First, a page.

Notice that most popular analysis of meth use is conspicuously based on a comparison between people who use meth and people who don’t. Horror stories are told which, granted, are informative and not uncommon, but one might begin to think that there is only one kind of meth use. This is akin to presenting the most destitute alcoholic as an example of ‘what alcohol use does’. Not what it can do but what it unequivocally does. I point this out because very few people could fail to see through this logic when applied to alcohol, and yet most buy it hook, line, and sinker, when it’s applied to meth. When we observe emaciated, addicted, destitute individuals, when we observe damage to mental health, the most important thing to know about these people is surely not that they use meth, but the particular pattern and context of their meth use. We should wonder just how large a share of meth users these stories comprise. And we should identify what makes these patterns and contexts damaging, and conversely what makes other patterns and contexts relatively benign.
Usually the factors which make particular patterns of meth use damaging are obvious. Val Kilmers documentary talks about workers on oil rigs who, the documentary alleges, use meth to work for a week without break. This parallels a popular story in cheap non-fiction and mass produced documentaries, the particulars of which change from case to case: people correctly identify the amazing implications methamphetamine has for productivity, they feel (as meth makes one feel) that they’re superhumanly able, and they stay up and work or party for preposterous lengths of time with no sleep and often no food. Apparently people who use the drug like this sometimes die. Well fuck; who’d of thought, right?
We’ve acknowledged the spectre of the problem drug user, now lets put him in context. The National Survey on Drug Use and Health found that just 3% of people who have tried meth had smoked it in the previous month. Patterns of crack use have been more alarming, but even at the peak of its popularity only 10-20 percent of users became addicted. Even during the period of history when drugs like cocaine and heroin were freely available, which some historians, with their characteristic zeal for objectivity, have taken to calling “the Great Binge,” only a small minority of the population were addicted
Still, there are some concessions to be made. Even 3% addiction rates have proven to be quite damaging to a lot of people and a lot of towns. This is still a serious problem, and we need to think about solutions. In this, I think, is the key to sympathizing with some propagandists against drug use and for prohibition: they are responding to the human suffering they have observed with policies and agendas they believe will alleviate it. They’re just badly informed. I was slightly touched by the explanation given by the creator of Faces of Meth in Val Kilmer’s documentary, about what he does and why he does it:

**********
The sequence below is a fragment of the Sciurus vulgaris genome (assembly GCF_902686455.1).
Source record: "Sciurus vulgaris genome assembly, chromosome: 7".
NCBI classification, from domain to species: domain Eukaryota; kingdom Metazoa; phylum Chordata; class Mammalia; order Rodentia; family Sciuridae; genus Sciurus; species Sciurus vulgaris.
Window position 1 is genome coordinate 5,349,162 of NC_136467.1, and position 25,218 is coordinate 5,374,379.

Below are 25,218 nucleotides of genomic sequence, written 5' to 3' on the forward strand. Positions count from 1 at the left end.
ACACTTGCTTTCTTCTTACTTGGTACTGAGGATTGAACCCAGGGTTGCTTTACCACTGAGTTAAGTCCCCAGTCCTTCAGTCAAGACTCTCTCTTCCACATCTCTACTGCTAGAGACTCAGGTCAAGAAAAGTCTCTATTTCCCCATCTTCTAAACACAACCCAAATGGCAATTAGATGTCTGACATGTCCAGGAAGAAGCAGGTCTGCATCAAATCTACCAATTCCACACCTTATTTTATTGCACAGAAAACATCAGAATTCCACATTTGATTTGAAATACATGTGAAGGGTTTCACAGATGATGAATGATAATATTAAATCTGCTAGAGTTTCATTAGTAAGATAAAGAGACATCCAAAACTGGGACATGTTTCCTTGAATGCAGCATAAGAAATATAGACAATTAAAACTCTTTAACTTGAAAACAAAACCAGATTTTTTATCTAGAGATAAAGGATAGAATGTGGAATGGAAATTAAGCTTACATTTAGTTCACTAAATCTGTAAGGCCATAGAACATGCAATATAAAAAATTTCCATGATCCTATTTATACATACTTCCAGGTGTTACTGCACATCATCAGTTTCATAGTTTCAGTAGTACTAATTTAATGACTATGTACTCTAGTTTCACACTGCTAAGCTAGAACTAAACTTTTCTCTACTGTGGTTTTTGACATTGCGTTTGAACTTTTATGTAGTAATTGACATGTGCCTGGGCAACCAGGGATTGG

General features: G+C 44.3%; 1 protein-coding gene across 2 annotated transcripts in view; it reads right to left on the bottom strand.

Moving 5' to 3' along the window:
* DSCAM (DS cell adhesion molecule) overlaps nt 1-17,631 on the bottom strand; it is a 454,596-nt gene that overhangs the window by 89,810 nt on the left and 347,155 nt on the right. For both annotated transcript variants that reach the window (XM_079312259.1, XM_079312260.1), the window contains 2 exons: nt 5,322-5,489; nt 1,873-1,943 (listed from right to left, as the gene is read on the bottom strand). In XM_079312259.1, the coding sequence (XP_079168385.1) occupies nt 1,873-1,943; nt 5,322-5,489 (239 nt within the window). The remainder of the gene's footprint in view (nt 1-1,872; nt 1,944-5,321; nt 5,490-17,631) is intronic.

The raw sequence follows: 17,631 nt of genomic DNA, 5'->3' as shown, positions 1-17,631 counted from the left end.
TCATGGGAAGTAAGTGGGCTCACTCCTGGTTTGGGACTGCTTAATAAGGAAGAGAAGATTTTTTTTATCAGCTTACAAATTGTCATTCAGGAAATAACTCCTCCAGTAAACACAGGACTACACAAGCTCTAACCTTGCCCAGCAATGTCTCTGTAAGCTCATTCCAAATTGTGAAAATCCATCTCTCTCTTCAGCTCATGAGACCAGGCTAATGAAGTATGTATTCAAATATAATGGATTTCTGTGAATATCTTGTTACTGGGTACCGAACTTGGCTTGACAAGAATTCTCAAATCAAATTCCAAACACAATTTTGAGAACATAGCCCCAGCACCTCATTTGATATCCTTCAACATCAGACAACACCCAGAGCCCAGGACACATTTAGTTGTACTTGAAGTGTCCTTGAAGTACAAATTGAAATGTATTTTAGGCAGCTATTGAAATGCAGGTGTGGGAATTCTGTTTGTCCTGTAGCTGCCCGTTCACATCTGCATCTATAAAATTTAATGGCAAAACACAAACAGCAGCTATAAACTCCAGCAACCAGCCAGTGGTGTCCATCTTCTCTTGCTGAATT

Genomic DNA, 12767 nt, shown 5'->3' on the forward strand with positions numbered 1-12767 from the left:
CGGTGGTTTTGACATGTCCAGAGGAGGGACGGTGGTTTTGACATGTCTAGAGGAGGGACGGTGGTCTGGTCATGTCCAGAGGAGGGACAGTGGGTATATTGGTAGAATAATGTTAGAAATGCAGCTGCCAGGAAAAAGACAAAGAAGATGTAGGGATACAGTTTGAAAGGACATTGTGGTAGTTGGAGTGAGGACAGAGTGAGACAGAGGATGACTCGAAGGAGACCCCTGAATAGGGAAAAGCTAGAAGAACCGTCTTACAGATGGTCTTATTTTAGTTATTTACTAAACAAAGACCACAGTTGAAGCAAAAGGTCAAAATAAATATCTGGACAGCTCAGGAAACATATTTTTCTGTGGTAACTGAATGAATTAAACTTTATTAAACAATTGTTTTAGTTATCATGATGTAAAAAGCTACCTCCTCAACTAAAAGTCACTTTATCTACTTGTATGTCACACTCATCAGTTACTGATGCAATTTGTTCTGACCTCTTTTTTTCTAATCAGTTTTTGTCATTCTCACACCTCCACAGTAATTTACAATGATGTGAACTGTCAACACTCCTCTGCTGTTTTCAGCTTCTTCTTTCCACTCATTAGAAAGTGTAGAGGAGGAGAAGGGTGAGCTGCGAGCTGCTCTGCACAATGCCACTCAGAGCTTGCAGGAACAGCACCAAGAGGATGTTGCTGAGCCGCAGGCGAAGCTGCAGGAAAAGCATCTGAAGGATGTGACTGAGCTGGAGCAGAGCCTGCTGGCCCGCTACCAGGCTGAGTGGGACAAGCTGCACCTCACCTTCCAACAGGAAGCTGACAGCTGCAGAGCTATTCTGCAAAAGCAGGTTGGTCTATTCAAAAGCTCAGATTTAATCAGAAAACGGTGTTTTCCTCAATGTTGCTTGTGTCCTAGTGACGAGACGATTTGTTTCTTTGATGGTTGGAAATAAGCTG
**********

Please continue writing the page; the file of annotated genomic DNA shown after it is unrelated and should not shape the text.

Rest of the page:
“My greatest hope for my project, is that young people will see it- that one young person will see it and say, ‘you know what, that’s not for me’. The feeling of disgust associated with that drug will carry over into that child’s life, so that when someone passes him or her the pipe, he or she will say no without a second thought…
Appearance is important at that age; you gotta have the right kinda shoes, and you gotta have the right kind of clothes, and if you’re a parent, boy, you sure know that. So all I did was play on something that kids found very important, and that got their attention long enough for me to give them an education, and uh…that’s, that’s the best I can do.”
The sincerity is written on his face. He is doing the best he can to alleviate a real problem. But what kind of education is he giving them? Well, it isn’t a lasting education for two simples reasons: the disgust for meth he wishes to instill is ill-informed (with regards to the drug itself, not to the chronic addiction he paints as definitional of the drug), and a feeling rather than an actual education, and more importantly it is a feeling which I can tell you is obliterated by 20 milligrams of methamphetamine. That is fundamental to developing a better education. If their old, dishonest education is obliterated the moment they step into drug use or drug culture, then we’re leaving them totally unequipped. The question, obviously, is what tools will help people when they reach this point, as they invariably do. “Don’t do meth” didn’t work; they’re doing meth. Can we tell them how to do it more safely now?